23 Jun Pay Inequity or Glass Ceiling? What Women Leading Education Nonprofits ConfrontJune 23, 2016
By: Mary Jo Madda
This past April, the US Senate’s Joint Economic Committee shared a report that observed that as recently as 2015, full-time female workers made only 79 cents for every dollar earned by men, a gender wage gap of 21 percent.
But does this inequity persist in the nonprofit world? Are women and men on equal playing fields in education nonprofits—or are there gender salary inequities that are going unnoticed, especially when it comes to who holds positions of power?
Each year, the Oakland, CA-based Nonprofit Compensation Associates (NCA) investigates nonprofit compensation in Northern California, including how these organizations pay their senior male and female staff. The NCA’s annual report covers all types of nonprofits through anonymous surveys and does not identify any specific industry sectors—say, the education industry, for example.
So, EdSurge decided to explore the education sector a bit more. All U.S. nonprofits annually file Form 990 financial disclosures to the Internal Revenue Service and include, among other details, salary information of top employees. That information can be found publicly on Guidestar and FoundationCenter.org. We sampled a dozen leading education nonprofits based on the 990 data—and along the way we found some intriguing trends.
Where Nonprofits are Falling Short
NCA co-founders Rita Haronian and Bob Orser weren’t exactly sure what they were going to find when they carried out their first survey of Northern California nonprofits back in 2010. By 2013, their survey grew to include 434 organizations that anonymously shared compensation and benefits awarded to their top leaders, including executive directors and CEOs.
The most pronounced disparity they observed in the 2013 data centered on the salaries of nonprofit leaders: women’s average salaries were $26,600 less than that of their male counterparts (shown below).
Even so, Haronian wasn’t surprised. Women on average made 82% of men’s salaries, she notes, in part because the larger nonprofits that could pay higher salaries were dominated by men.
From 2014 to 2016, average salaries at Northern California nonprofits became more equitable at most levels—but not so much at the top of the pyramid where organizations had more than $9 million in annual operating expenses:
Haronian has an additional concern as she looks at the charts. “What’s really accentuated in our survey is the fact that women are disproportionately leading the smaller organizations, but as the nonprofits grow, they get more led by men,” she explains. “As you look at larger and larger organizations, it’s more likely that a man is going to be in that top job. That’s why the difference in overall salaries is so much; it’s the fact that there are many more men at the higher-end of the scale.”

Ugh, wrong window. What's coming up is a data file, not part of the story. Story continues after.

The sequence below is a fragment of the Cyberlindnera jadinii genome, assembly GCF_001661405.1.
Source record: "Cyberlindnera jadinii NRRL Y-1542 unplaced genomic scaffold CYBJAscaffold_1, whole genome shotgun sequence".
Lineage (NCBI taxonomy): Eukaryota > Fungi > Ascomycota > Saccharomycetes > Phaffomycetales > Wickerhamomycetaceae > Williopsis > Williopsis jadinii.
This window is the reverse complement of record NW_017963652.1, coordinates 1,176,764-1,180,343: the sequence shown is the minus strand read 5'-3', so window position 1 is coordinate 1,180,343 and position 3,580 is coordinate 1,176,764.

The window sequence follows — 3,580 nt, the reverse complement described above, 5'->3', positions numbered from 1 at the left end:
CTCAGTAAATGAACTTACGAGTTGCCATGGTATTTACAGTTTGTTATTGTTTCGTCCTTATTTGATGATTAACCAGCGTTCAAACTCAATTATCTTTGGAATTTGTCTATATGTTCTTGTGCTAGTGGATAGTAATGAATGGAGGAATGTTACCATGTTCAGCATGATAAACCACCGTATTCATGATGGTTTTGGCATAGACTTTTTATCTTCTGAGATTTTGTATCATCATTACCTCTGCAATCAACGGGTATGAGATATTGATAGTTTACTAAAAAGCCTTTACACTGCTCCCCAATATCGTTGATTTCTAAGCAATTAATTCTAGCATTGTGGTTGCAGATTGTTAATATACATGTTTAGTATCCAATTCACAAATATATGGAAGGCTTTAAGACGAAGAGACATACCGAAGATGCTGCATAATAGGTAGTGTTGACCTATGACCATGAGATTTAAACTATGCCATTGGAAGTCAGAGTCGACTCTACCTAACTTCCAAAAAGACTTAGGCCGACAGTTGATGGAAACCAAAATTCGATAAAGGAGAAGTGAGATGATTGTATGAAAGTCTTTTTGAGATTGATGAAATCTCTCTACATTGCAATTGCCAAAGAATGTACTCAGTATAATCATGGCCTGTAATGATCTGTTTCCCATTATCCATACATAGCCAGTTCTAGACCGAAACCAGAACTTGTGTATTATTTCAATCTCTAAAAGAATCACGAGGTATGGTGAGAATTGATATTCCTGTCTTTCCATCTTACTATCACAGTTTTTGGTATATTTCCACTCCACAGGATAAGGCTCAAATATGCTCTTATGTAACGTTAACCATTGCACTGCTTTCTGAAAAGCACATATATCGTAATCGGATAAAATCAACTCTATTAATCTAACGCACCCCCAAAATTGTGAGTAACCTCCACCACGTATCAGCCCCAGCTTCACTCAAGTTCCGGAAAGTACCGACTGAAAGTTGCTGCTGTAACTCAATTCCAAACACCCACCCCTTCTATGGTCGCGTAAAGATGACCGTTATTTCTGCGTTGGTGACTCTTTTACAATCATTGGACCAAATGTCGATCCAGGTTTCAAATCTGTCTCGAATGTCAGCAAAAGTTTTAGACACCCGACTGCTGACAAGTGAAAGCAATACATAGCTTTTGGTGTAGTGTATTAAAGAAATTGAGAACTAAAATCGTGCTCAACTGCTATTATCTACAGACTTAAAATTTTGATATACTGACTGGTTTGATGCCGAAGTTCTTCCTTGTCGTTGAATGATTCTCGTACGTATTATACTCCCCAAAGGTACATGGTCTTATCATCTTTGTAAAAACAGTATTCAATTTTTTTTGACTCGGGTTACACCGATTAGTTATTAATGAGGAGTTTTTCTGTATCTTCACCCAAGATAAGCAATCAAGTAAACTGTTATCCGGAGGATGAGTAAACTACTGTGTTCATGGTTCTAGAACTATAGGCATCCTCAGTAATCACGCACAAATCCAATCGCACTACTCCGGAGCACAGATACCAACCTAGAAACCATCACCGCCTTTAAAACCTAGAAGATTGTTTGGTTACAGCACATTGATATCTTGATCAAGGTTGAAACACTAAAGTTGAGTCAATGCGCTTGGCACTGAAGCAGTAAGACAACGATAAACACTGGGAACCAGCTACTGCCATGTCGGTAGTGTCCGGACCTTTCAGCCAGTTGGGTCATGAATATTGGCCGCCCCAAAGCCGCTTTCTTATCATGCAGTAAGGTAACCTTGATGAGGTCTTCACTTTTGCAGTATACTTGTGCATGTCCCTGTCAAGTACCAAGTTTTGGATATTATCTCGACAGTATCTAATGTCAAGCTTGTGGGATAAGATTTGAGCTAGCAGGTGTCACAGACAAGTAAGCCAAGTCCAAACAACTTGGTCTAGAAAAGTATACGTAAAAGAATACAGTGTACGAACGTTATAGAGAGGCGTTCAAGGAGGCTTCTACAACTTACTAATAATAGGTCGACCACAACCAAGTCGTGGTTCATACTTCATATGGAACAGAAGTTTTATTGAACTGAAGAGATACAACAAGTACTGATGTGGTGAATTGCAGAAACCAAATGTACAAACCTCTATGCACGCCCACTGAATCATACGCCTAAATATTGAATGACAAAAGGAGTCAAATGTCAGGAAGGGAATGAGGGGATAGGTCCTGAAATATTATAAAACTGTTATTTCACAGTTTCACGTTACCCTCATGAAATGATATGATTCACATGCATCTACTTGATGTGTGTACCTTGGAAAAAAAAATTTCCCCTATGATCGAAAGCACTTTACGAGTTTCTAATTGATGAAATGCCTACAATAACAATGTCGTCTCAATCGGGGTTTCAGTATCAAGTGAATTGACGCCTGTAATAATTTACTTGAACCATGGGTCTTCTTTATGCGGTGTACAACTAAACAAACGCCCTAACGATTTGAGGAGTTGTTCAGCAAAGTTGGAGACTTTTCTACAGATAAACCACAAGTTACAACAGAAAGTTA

So, How About Education Nonprofits?
Inspired by NCA’s survey, EdSurge decided to sample leading education organizations to see if similar trends existed. We analyzed the most recently published 990s of a dozen significant education nonprofits headquartered in Northern California.
We looked at the compensation of salaried, full-time employees who were listed as working at least 40 hours per week and had worked a full year. (That excludes board members.) We added up salaries, bonuses and any extra compensation to get a full picture of what individuals received in a year. We also looked at median (rather than average) compensation to avoid the skewing impact of a few large salaries like that of Salman Khan (who, as of 2014, made more than $540,000 at Khan Academy).
The data has its peculiarities: In the 990 reports we surveyed, organizations provided compensation data on anywhere from three to 13 top employees. And the 990s report on different fiscal years, as some of the nonprofits’ most recently published data is from 2013 or 2014.
Here’s what we found.
In contrast to NCA’s findings, more women (56) than men (42) held top leadership positions in these dozen organizations.
However, here’s the rub: The women leading these dozen organizations are still making an average of $38,000 less than their male counterparts.
Specifically, at the three organizations where women are indeed making more (George Lucas Education Foundation, Rocketship and the New Teacher Center), the female median is higher than the male median by less than $24,000 in all cases. But in most of the organizations where the male median surpasses the female (7 out of the 9), the disparity is more than $30,000.
Ands, Buts and Ahems
How should we interpret–and react–to these numbers? First, a few caveats. Positions do differ in responsibility; each nonprofit board sets its own parameters for compensation. Then, there’s the fact that some of these 990s represent the 2013 or 2014 fiscal years—things may have changed since then.
Additionally, since these numbers represent only Northern California-based nonprofits, can this compensation gap be seen as a national issue?
The NCA’s Rita Haronian says that although she and her team haven’t published reports on nonprofit compensation outside of Northern California, they have seen similar data from other parts of the country—and she often sees even more of a pattern. “Right now, I’m looking at the executive director average of another state’s set of nonprofits… and the women were paid to 70% to 80% of what the men were paid. For every category,” she shares.
According to Haronian, there is potential for addressing these inequities—as well as others, including how compensation correlates with racial diversity. But ultimately, it’s up to the nonprofits themselves to do a thorough self-examination, and decide how best they want to address these inequities.